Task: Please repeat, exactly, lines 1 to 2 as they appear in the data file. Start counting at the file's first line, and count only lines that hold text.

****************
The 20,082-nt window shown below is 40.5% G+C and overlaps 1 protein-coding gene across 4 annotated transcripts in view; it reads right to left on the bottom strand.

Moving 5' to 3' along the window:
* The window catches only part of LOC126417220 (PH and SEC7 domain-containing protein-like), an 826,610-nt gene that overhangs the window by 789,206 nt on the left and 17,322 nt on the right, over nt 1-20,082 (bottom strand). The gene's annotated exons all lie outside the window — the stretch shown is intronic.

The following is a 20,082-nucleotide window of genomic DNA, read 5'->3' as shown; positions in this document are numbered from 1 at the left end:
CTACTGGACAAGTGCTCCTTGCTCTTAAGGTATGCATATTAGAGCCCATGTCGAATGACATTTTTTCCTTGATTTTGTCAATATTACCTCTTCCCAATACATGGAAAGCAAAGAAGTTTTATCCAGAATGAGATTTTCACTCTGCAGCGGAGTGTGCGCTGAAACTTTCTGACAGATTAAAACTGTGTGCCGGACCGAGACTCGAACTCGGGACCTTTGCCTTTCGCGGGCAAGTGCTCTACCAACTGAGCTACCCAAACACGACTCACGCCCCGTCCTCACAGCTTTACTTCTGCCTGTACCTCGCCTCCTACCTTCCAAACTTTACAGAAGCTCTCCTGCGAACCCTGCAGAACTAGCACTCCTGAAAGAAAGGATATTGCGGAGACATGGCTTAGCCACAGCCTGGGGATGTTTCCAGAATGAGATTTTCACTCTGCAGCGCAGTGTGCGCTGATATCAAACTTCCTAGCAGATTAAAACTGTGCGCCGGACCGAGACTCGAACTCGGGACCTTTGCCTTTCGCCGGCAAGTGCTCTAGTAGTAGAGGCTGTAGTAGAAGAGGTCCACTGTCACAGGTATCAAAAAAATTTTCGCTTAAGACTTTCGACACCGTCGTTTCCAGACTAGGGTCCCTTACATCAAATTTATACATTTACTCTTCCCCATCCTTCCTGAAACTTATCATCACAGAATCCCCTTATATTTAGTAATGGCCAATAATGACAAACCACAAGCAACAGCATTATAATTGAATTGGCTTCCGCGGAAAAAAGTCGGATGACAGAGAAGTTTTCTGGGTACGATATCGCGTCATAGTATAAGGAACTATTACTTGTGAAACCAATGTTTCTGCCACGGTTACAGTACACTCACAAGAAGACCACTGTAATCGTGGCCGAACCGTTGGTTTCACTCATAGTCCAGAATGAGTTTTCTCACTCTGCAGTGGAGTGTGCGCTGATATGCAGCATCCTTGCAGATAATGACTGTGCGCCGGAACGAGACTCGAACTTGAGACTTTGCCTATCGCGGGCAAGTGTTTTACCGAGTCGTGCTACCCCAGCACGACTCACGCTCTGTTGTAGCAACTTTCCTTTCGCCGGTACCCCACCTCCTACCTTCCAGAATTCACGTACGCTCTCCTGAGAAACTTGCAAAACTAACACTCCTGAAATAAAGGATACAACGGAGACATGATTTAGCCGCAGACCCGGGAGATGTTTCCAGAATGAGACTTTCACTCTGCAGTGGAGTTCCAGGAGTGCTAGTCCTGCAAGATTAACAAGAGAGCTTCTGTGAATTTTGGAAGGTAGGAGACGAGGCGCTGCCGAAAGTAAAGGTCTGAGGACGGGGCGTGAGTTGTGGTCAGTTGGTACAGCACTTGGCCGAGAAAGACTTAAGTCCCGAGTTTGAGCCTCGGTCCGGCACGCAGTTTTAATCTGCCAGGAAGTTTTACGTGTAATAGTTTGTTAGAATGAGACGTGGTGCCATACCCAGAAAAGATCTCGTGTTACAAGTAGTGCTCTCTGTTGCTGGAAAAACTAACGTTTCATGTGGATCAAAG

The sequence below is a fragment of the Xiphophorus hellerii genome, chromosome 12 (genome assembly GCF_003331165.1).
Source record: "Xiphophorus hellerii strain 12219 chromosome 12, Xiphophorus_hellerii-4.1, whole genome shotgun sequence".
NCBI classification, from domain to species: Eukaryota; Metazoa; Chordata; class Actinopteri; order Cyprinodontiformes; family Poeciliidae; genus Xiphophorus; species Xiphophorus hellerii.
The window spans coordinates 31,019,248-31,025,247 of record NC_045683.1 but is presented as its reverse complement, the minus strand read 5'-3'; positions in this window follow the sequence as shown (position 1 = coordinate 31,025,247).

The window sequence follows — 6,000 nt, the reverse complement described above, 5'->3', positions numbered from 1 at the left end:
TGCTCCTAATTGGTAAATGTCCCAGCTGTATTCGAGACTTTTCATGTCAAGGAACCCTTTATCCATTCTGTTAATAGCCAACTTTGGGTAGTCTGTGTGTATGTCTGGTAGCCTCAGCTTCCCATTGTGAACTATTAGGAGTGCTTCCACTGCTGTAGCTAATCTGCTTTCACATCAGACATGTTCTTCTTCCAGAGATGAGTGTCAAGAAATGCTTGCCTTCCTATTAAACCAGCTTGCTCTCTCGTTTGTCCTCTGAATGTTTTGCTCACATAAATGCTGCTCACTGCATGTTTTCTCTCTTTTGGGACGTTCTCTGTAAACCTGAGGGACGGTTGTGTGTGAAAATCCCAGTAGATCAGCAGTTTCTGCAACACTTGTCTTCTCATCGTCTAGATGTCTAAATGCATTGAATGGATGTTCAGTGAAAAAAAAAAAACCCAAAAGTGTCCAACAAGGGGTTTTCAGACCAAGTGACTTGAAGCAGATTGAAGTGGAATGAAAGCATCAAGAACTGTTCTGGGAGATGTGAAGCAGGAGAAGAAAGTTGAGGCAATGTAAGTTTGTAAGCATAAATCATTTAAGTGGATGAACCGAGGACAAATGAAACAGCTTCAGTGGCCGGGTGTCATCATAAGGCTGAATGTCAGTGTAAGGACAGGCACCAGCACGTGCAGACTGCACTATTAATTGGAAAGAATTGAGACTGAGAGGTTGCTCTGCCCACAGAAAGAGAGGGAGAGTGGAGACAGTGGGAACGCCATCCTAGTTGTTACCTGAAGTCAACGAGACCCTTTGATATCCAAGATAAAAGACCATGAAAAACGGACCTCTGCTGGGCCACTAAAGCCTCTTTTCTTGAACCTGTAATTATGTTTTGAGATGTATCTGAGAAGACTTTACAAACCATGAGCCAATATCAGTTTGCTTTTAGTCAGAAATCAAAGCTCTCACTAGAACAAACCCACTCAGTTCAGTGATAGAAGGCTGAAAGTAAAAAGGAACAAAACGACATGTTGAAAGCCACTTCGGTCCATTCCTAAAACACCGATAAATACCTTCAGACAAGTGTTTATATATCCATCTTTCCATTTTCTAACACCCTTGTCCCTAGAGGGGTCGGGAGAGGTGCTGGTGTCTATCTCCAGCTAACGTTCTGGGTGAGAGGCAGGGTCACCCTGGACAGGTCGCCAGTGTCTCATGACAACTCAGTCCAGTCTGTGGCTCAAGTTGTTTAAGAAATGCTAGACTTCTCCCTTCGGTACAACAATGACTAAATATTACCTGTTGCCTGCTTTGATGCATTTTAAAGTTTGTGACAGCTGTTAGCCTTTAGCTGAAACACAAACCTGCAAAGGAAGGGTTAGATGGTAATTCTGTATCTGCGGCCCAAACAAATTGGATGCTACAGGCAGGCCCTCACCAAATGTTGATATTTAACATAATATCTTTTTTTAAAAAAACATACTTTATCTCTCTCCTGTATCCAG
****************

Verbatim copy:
The 20,082-nt window shown below is 40.5% G+C and overlaps 1 protein-coding gene across 4 annotated transcripts in view; it reads right to left on the bottom strand.

Moving 5' to 3' along the window: